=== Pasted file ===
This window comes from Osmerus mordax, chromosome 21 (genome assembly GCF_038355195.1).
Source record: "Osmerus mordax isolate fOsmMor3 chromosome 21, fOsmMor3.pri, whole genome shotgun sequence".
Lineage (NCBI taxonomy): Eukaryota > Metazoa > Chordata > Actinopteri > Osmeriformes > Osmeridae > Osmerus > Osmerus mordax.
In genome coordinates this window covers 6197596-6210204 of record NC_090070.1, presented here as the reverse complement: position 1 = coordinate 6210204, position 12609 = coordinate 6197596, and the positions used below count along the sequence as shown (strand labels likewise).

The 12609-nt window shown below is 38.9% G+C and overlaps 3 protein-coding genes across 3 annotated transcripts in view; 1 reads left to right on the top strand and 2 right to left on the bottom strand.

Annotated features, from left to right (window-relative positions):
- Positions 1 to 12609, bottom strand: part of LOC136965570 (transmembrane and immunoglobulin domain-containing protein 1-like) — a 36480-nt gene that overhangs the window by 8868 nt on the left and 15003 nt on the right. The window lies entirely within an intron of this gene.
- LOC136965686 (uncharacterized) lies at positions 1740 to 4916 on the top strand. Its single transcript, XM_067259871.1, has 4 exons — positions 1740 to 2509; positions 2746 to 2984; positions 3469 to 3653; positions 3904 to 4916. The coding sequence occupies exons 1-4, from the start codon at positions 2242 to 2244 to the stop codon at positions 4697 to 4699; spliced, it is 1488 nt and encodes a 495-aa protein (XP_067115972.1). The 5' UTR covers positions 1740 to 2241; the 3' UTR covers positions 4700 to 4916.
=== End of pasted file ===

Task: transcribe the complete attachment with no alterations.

This window comes from Osmerus mordax, chromosome 21 (genome assembly GCF_038355195.1).
Source record: "Osmerus mordax isolate fOsmMor3 chromosome 21, fOsmMor3.pri, whole genome shotgun sequence".
Lineage (NCBI taxonomy): Eukaryota > Metazoa > Chordata > Actinopteri > Osmeriformes > Osmeridae > Osmerus > Osmerus mordax.
In genome coordinates this window covers 6197596-6210204 of record NC_090070.1, presented here as the reverse complement: position 1 = coordinate 6210204, position 12609 = coordinate 6197596, and the positions used below count along the sequence as shown (strand labels likewise).

The 12609-nt window shown below is 38.9% G+C and overlaps 3 protein-coding genes across 3 annotated transcripts in view; 1 reads left to right on the top strand and 2 right to left on the bottom strand.

Annotated features, from left to right (window-relative positions):
- Positions 1 to 12609, bottom strand: part of LOC136965570 (transmembrane and immunoglobulin domain-containing protein 1-like) — a 36480-nt gene that overhangs the window by 8868 nt on the left and 15003 nt on the right. The window lies entirely within an intron of this gene.
- LOC136965686 (uncharacterized) lies at positions 1740 to 4916 on the top strand. Its single transcript, XM_067259871.1, has 4 exons — positions 1740 to 2509; positions 2746 to 2984; positions 3469 to 3653; positions 3904 to 4916. The coding sequence occupies exons 1-4, from the start codon at positions 2242 to 2244 to the stop codon at positions 4697 to 4699; spliced, it is 1488 nt and encodes a 495-aa protein (XP_067115972.1). The 5' UTR covers positions 1740 to 2241; the 3' UTR covers positions 4700 to 4916.